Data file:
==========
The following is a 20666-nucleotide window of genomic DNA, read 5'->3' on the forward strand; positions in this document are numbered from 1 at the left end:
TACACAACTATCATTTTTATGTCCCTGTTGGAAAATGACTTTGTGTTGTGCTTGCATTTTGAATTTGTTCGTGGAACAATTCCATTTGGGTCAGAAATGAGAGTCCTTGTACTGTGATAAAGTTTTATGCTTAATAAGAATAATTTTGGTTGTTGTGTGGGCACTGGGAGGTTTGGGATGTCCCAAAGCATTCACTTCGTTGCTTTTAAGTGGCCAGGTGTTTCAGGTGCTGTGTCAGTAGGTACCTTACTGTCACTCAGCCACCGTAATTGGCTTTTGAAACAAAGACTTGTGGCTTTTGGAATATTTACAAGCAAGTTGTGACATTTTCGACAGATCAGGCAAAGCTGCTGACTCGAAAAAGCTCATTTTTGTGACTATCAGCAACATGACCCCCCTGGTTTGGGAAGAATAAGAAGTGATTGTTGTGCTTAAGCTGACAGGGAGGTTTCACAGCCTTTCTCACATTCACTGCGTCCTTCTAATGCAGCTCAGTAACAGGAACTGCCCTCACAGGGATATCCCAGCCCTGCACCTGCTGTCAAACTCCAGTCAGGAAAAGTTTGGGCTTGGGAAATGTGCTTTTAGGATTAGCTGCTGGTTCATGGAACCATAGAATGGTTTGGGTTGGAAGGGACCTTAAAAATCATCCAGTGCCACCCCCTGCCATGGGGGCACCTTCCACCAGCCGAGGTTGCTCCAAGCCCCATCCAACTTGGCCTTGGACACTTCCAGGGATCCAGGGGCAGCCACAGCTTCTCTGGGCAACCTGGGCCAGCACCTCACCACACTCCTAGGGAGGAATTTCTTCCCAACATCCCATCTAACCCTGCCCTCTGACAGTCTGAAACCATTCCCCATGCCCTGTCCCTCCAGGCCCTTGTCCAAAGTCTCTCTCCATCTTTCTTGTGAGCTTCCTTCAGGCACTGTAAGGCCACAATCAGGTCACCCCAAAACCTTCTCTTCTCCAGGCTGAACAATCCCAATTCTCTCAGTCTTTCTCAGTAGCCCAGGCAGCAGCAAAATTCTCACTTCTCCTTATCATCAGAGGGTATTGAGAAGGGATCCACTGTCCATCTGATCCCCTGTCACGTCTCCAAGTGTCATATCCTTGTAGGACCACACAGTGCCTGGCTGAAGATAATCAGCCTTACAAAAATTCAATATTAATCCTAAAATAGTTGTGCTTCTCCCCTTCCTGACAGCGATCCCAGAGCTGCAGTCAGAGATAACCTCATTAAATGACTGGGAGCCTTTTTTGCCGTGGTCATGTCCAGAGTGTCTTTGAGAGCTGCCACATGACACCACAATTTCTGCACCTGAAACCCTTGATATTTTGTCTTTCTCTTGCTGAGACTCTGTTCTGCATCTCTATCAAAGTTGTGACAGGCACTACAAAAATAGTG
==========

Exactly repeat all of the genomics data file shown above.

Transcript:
The following is a 20666-nucleotide window of genomic DNA, read 5'->3' on the forward strand; positions in this document are numbered from 1 at the left end:
TACACAACTATCATTTTTATGTCCCTGTTGGAAAATGACTTTGTGTTGTGCTTGCATTTTGAATTTGTTCGTGGAACAATTCCATTTGGGTCAGAAATGAGAGTCCTTGTACTGTGATAAAGTTTTATGCTTAATAAGAATAATTTTGGTTGTTGTGTGGGCACTGGGAGGTTTGGGATGTCCCAAAGCATTCACTTCGTTGCTTTTAAGTGGCCAGGTGTTTCAGGTGCTGTGTCAGTAGGTACCTTACTGTCACTCAGCCACCGTAATTGGCTTTTGAAACAAAGACTTGTGGCTTTTGGAATATTTACAAGCAAGTTGTGACATTTTCGACAGATCAGGCAAAGCTGCTGACTCGAAAAAGCTCATTTTTGTGACTATCAGCAACATGACCCCCCTGGTTTGGGAAGAATAAGAAGTGATTGTTGTGCTTAAGCTGACAGGGAGGTTTCACAGCCTTTCTCACATTCACTGCGTCCTTCTAATGCAGCTCAGTAACAGGAACTGCCCTCACAGGGATATCCCAGCCCTGCACCTGCTGTCAAACTCCAGTCAGGAAAAGTTTGGGCTTGGGAAATGTGCTTTTAGGATTAGCTGCTGGTTCATGGAACCATAGAATGGTTTGGGTTGGAAGGGACCTTAAAAATCATCCAGTGCCACCCCCTGCCATGGGGGCACCTTCCACCAGCCGAGGTTGCTCCAAGCCCCATCCAACTTGGCCTTGGACACTTCCAGGGATCCAGGGGCAGCCACAGCTTCTCTGGGCAACCTGGGCCAGCACCTCACCACACTCCTAGGGAGGAATTTCTTCCCAACATCCCATCTAACCCTGCCCTCTGACAGTCTGAAACCATTCCCCATGCCCTGTCCCTCCAGGCCCTTGTCCAAAGTCTCTCTCCATCTTTCTTGTGAGCTTCCTTCAGGCACTGTAAGGCCACAATCAGGTCACCCCAAAACCTTCTCTTCTCCAGGCTGAACAATCCCAATTCTCTCAGTCTTTCTCAGTAGCCCAGGCAGCAGCAAAATTCTCACTTCTCCTTATCATCAGAGGGTATTGAGAAGGGATCCACTGTCCATCTGATCCCCTGTCACGTCTCCAAGTGTCATATCCTTGTAGGACCACACAGTGCCTGGCTGAAGATAATCAGCCTTACAAAAATTCAATATTAATCCTAAAATAGTTGTGCTTCTCCCCTTCCTGACAGCGATCCCAGAGCTGCAGTCAGAGATAACCTCATTAAATGACTGGGAGCCTTTTTTGCCGTGGTCATGTCCAGAGTGTCTTTGAGAGCTGCCACATGACACCACAATTTCTGCACCTGAAACCCTTGATATTTTGTCTTTCTCTTGCTGAGACTCTGTTCTGCATCTCTATCAAAGTTGTGACAGGCACTACAAAAATAGTG